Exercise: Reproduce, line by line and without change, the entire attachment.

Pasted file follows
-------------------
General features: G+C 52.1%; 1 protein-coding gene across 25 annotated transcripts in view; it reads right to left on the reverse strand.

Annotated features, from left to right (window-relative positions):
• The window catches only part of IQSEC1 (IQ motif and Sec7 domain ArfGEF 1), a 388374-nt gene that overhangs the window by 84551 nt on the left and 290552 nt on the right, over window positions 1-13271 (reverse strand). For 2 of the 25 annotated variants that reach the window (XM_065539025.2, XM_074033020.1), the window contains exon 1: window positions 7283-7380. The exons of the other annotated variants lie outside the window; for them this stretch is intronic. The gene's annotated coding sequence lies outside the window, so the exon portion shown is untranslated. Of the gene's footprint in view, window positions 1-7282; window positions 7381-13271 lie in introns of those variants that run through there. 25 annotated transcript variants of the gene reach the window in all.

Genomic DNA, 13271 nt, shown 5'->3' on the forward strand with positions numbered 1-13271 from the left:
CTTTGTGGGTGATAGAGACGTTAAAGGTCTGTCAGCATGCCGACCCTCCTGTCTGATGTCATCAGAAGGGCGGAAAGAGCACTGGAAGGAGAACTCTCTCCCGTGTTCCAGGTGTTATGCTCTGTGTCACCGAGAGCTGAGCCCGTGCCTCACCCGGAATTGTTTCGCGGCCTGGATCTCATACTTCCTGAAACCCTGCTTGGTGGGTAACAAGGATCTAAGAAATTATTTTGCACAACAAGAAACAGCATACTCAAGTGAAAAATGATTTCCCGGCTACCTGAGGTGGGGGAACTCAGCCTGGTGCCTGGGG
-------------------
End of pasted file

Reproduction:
General features: G+C 52.1%; 1 protein-coding gene across 25 annotated transcripts in view; it reads right to left on the reverse strand.

Annotated features, from left to right (window-relative positions):
• The window catches only part of IQSEC1 (IQ motif and Sec7 domain ArfGEF 1), a 388374-nt gene that overhangs the window by 84551 nt on the left and 290552 nt on the right, over window positions 1-13271 (reverse strand). For 2 of the 25 annotated variants that reach the window (XM_065539025.2, XM_074033020.1), the window contains exon 1: window positions 7283-7380. The exons of the other annotated variants lie outside the window; for them this stretch is intronic. The gene's annotated coding sequence lies outside the window, so the exon portion shown is untranslated. Of the gene's footprint in view, window positions 1-7282; window positions 7381-13271 lie in introns of those variants that run through there. 25 annotated transcript variants of the gene reach the window in all.

Genomic DNA, 13271 nt, shown 5'->3' on the forward strand with positions numbered 1-13271 from the left:
CTTTGTGGGTGATAGAGACGTTAAAGGTCTGTCAGCATGCCGACCCTCCTGTCTGATGTCATCAGAAGGGCGGAAAGAGCACTGGAAGGAGAACTCTCTCCCGTGTTCCAGGTGTTATGCTCTGTGTCACCGAGAGCTGAGCCCGTGCCTCACCCGGAATTGTTTCGCGGCCTGGATCTCATACTTCCTGAAACCCTGCTTGGTGGGTAACAAGGATCTAAGAAATTATTTTGCACAACAAGAAACAGCATACTCAAGTGAAAAATGATTTCCCGGCTACCTGAGGTGGGGGAACTCAGCCTGGTGCCTGGGG